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France ' s coronavirus lockdown has left the homeless in a catch-22 situation: nowhere to go, but they cannot stay in public places. In the next few days, France is to open “self-isolation centres for the homeless with COVID - 19 who cannot be isolated in housing centres and whose health doesn’t necessitate to go to hospital. But this will not help the homeless without symptoms, who still won’t have anywhere to go, Bigot said.

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Although years of discussion have never amounted to concrete actions this time may be different, said de Karangal -- even if the extent of remote working's impact on office space occupancy is still unclear.

That is because -- in addition to public authorities encouraging such conversions -- some buildings are becoming obsolete for use as offices, and institutional investors are now interested.

But the changes are not always straightforward.

"Not all buildings can be converted," said Sebastien Lorrain, a senior director for residential, healthcare and investment properties at international commercial real estate group CBRE in France.

"Only around 20 percent of assets studied showed a real potential for conversion," he said.

One of the greatest problems is natural light, said Carlos Alvarez, a project leader at the Moatti-Riviere architectural firm, which co-won an industry prize in 2019 for transforming offices into apartments.

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Commercial buildings often have much greater floor space, making it difficult to ensure all rooms have windows to let in natural light.

"Most of the time, this results in demolitions," said Alvarez.

- Fantasy into reality -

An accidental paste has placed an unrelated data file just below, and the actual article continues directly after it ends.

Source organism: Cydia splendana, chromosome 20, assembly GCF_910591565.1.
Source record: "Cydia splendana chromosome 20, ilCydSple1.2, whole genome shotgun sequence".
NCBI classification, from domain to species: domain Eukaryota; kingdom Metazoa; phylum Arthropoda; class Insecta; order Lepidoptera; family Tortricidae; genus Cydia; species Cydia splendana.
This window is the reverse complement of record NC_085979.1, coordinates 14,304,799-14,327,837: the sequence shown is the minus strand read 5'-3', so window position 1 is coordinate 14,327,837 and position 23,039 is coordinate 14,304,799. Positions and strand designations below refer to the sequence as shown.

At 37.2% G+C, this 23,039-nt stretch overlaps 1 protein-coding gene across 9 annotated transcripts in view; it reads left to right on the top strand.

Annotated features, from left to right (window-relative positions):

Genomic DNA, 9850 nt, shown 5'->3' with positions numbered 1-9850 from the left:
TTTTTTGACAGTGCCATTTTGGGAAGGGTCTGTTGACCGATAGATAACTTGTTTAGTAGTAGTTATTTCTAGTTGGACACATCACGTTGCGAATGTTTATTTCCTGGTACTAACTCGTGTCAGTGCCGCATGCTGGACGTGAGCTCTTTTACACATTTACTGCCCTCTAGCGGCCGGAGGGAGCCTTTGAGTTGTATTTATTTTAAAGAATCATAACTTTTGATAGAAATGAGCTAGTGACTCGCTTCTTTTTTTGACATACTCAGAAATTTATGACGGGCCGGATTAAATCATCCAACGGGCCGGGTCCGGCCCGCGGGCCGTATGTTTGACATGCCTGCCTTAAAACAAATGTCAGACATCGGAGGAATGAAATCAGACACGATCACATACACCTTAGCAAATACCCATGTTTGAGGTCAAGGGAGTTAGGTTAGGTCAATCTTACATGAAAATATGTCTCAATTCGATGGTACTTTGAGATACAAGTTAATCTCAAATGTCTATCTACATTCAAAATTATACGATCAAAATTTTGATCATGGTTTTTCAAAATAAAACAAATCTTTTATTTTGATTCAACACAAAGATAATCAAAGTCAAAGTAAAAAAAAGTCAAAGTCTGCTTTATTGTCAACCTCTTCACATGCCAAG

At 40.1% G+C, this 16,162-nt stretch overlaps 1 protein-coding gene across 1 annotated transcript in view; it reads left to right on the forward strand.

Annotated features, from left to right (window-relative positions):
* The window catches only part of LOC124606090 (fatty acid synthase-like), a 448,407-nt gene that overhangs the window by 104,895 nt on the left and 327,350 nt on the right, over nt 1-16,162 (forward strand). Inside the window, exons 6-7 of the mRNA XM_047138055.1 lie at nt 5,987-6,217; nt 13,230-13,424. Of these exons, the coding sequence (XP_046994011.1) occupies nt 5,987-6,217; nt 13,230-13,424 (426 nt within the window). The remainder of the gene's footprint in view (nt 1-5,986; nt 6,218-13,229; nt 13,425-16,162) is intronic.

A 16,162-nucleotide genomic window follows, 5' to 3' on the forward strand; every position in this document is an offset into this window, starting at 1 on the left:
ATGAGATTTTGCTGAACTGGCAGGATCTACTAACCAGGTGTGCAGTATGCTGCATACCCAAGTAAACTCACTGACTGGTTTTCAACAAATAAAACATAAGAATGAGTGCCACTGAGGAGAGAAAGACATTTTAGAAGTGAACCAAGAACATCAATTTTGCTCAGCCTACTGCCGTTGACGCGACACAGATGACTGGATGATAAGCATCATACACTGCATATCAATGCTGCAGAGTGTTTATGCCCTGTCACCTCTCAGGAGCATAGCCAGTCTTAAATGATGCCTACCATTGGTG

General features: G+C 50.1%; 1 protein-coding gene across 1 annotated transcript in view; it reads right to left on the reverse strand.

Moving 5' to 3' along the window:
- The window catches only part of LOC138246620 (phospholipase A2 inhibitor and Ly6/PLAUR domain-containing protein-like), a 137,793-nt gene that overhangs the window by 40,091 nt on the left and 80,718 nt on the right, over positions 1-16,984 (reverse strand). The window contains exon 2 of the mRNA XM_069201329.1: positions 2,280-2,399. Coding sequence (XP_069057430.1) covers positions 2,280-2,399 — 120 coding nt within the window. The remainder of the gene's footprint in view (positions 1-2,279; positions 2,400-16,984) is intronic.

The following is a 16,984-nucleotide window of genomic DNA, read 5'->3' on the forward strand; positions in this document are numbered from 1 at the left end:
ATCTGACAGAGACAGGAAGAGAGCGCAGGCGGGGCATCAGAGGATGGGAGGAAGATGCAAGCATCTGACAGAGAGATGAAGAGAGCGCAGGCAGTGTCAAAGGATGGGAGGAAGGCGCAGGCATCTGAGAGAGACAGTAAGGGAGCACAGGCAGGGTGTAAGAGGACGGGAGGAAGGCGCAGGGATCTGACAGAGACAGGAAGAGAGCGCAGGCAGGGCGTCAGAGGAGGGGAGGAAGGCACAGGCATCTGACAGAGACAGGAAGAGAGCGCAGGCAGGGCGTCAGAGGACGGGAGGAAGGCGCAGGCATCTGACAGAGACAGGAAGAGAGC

Another issue is buildings constructed in the 1970s -- which account for the majority for sale -- often contain asbestos, resulting in millions in additional costs to remove hazardous material.

For Norbert Fanchon, director of the public housing group Gambetta, the idea of conversions is "a fantasy as old as property developers".

He believes to jump-start such projects, the ball is in the court of local authorities, who need to deliver building permits, as well as the French state which needs to "reduce the technical and administrative constraints" that make such redevelopments particularly expensive.

There is some time to resolve the issues holding back the transformations.

"The deflationary impact on the Paris region's office park will take time" to be felt, said the IEIF.

Employers will first need to define their post-pandemic remote working policies and see how much they can reduce office space. With some commercial rental agreements lasting nine years, the effect on the market will be gradual.

"There is inertia on the markets... (but) the volumes will accelerate," said Alexandre Chirier, who heads up a conversion division at Action Logement, a public-private group that builds and operates public housing.

Created last year, it aims to invest 1.5 billion euros ($1.8 billion) over three to four years to acquire office buildings and convert them into 20,000 apartments.

Chirier said care must be taken to "build a balance where accessibility, green spaces, open spaces and the quality of accommodation make people feel good."